First impressions

28 Jan 2011

Skyros island, Greece

Today I woke up at 8. Unlike yesterday, it’s raining. It was chilly in my room and there was the usual little struggle of getting out from under the warm blankets. As it’s a rainy day, there’s not so much work to be done, no mucking, just the feeding and I guess we’ll be cleaning up the stables a bit. There’s about 30 ponies at the farm to keep the 3 dogs and 9 cats company, and they all need feeding 3 times every day, in addition to a lot of attention which they are really addicted to. The ponies are incredible, if they would be a bit smaller, they would be kept inside and sleeping in people’s beds like kittens. In fact, Theodora, who’s walking loose around the house, came into my room yesterday. I’ve never had a horse in my bedroom before. And the ponies out on the fields would come up to you, put their heads in your lap and wait for you to cuddle them. Teddybears rather than horses.

But the horse in my bedroom is nothing compared to the lambs in my bathroom. They were brought to the farm a few days ago from a neighbouring farm as a present. A very unexcpected present, it seems to me more like they just didn’t have the time to take care of the orphan lambs, so they just gave them to Amanda and Stathis, my hosts, who never have the heart to turn down an animal with a sad history. So now there’s those two lambs, and they are mine to take care of, which of course I do not protest the slightest bit. As I’m the one feeding and cuddling them, they follow me around in the garden and respond to me when I call for them. The tiny creatures are being bottlefed with milk 4 times a day. One is about 15 and the other one 3 days old. They stay in my bathroom most of the time, sleeping and contemplating, because I can’t have them running after me all day long while I’m feeding the ponies.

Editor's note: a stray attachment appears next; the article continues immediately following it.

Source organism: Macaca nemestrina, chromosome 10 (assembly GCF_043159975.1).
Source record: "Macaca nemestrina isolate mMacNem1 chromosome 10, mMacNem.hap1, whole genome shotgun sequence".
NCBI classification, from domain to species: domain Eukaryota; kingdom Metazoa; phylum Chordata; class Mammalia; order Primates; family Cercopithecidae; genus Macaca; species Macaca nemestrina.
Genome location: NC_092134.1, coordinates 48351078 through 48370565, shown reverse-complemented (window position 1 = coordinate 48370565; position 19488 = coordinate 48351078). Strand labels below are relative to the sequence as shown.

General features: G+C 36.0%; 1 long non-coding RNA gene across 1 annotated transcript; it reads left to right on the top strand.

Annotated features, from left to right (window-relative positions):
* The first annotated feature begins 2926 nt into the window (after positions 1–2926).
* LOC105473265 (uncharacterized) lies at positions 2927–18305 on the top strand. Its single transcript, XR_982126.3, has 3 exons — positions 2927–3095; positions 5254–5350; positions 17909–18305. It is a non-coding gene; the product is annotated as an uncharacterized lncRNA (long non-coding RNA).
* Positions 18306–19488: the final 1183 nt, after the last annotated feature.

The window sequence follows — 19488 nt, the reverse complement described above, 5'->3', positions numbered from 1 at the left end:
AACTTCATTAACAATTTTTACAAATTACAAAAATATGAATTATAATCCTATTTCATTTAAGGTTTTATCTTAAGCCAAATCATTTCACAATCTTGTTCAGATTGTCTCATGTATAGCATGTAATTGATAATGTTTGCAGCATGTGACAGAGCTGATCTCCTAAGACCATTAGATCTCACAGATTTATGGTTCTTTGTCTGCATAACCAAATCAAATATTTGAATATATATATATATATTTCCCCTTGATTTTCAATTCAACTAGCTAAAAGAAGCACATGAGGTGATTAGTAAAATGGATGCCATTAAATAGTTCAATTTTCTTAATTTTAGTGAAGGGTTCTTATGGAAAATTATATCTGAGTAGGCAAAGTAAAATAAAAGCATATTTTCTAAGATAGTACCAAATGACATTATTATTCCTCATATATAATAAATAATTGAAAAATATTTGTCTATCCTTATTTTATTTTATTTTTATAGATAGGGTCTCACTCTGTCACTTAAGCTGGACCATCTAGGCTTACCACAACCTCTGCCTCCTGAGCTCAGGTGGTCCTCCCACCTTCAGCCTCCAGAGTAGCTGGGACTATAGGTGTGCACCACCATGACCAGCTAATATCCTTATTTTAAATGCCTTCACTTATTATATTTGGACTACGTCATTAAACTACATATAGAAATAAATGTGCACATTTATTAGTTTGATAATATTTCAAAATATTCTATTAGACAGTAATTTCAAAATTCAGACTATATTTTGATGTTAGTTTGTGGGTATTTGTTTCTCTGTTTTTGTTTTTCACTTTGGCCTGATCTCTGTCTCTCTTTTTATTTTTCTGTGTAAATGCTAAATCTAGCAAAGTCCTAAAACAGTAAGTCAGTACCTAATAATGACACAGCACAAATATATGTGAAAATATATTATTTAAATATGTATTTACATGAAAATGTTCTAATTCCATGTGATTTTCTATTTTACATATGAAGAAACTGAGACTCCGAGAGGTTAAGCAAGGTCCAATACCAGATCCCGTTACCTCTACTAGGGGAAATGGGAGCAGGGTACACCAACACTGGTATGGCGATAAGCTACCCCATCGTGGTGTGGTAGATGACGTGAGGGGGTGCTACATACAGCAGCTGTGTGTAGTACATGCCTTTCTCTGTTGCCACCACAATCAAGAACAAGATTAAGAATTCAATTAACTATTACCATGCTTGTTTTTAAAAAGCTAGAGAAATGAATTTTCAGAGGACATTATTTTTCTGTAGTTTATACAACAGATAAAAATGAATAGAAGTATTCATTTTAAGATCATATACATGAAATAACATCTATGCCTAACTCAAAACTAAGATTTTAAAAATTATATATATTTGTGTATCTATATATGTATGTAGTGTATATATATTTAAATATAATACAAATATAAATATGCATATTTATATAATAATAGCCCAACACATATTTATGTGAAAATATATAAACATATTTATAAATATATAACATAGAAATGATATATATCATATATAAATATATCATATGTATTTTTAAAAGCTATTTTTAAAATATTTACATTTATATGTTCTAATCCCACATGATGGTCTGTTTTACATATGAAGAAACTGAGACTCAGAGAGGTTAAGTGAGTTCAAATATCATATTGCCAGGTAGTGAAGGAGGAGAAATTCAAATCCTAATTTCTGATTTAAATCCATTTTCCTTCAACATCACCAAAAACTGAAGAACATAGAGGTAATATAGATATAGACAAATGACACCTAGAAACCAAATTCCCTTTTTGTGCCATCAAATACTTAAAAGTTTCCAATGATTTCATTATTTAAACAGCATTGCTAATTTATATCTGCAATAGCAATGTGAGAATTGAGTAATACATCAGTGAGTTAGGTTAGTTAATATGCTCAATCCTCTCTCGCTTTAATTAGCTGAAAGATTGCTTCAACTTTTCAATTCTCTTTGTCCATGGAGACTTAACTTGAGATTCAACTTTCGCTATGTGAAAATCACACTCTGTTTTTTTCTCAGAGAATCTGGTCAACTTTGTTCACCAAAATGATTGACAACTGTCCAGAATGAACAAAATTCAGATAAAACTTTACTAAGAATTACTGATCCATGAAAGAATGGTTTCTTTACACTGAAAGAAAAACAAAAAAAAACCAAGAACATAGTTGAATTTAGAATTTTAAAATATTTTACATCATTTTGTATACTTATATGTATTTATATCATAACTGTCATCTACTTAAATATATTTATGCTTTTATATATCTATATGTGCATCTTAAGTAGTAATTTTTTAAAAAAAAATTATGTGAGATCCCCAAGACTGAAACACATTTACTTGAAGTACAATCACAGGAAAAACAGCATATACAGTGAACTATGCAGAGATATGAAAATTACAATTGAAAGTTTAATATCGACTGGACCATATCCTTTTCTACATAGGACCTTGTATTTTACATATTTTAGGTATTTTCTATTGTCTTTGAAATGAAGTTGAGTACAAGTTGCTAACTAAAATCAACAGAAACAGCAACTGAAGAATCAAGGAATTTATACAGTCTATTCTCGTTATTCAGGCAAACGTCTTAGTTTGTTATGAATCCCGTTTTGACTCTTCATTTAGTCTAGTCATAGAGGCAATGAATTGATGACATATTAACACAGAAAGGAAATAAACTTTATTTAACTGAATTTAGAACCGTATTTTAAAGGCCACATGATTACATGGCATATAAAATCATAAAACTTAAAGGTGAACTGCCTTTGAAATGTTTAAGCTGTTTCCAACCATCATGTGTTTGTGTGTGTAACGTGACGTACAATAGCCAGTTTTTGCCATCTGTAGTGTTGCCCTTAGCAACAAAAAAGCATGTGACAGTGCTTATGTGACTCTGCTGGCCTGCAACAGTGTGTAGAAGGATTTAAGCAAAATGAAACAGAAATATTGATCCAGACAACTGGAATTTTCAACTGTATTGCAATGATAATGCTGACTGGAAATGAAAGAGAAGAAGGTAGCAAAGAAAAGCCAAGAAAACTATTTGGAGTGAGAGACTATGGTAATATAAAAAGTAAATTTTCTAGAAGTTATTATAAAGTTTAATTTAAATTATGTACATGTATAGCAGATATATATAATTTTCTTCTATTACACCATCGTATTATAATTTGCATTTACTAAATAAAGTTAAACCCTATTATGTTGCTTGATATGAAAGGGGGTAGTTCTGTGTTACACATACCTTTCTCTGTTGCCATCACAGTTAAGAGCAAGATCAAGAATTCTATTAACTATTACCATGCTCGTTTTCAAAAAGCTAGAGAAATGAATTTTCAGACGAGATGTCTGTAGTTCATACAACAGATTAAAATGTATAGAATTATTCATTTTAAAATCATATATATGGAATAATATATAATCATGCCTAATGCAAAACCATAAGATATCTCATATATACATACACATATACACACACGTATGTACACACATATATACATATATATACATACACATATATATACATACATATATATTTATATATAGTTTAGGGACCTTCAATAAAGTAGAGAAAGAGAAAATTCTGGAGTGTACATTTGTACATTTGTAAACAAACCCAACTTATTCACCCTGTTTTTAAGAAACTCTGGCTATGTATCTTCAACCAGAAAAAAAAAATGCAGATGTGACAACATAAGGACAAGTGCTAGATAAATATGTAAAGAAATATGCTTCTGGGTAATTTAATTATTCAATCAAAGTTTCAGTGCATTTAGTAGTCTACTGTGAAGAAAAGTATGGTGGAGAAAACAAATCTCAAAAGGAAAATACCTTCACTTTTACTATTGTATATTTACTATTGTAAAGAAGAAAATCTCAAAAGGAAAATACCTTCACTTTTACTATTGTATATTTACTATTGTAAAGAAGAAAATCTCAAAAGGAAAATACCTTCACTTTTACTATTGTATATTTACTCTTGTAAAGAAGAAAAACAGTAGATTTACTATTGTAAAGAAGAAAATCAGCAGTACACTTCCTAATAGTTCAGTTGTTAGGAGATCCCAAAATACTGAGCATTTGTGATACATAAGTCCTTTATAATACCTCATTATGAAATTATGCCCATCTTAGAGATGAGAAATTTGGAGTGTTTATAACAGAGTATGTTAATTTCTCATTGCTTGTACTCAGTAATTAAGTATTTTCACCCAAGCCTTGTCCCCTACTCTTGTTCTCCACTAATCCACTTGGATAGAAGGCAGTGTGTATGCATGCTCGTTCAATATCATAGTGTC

It’s my 5th day at the farm today. I have a lovely little room with a fireplace, there are mountains all around (well, the locals call them hills but for me they qualify as mountains since they are more than 318 metres), there are lemon, olive and walnut trees around the farm, the houses are bright white, squareshaped and Mediterranean. It’s winter so the weather is far from hot but 10 degrees and a slight rain is still a whole lot more tropical than the -15 degrees and half a metre of snow that I left behind in Estonia.

Days are flying by and there hasn’t been a second of nothing to do. There’s plenty of books around to keep me busy whenever the ponies or the lambs don’t. The food is simple but really delicious, the people are friendly but even-tempered and life is good. I love the countryside life and I’m beginning to find the peace of mind I came here to find.

Published in: on 28. jaan. 2011 at 11:53  Comments (1)  

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  1. That sounds awesome and so complete out of the ordinary lifestyle. I am envious 🙂 How long are you going to stay?

    Enjoy and contemplate!

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